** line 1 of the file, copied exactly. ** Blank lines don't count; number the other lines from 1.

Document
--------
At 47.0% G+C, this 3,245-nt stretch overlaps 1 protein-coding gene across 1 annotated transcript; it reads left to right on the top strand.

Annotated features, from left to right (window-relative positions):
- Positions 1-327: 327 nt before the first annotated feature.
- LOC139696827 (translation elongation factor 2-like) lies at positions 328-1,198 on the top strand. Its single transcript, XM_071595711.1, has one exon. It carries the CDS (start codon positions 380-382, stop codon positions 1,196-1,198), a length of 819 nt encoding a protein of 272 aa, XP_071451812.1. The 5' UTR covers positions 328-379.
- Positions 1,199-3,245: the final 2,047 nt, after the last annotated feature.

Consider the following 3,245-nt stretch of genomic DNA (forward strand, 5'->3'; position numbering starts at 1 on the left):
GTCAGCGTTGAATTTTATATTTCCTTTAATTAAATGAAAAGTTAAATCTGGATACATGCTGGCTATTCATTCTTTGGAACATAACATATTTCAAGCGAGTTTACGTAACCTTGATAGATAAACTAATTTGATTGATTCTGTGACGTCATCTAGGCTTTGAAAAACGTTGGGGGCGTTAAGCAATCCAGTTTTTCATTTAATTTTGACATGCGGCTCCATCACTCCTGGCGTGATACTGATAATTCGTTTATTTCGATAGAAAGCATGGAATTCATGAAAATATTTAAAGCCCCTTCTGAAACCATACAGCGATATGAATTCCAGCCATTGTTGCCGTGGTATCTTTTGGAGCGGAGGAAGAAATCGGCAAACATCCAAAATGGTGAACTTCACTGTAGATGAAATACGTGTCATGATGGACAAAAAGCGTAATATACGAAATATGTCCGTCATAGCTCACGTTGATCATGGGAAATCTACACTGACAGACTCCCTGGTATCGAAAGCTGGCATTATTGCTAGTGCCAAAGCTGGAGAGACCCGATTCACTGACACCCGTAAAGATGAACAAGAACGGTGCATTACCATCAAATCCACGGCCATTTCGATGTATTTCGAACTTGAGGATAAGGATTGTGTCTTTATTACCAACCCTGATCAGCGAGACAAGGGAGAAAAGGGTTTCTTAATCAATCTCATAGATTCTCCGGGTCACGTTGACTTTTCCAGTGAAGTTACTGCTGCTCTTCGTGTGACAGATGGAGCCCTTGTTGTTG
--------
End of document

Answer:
At 47.0% G+C, this 3,245-nt stretch overlaps 1 protein-coding gene across 1 annotated transcript; it reads left to right on the top strand.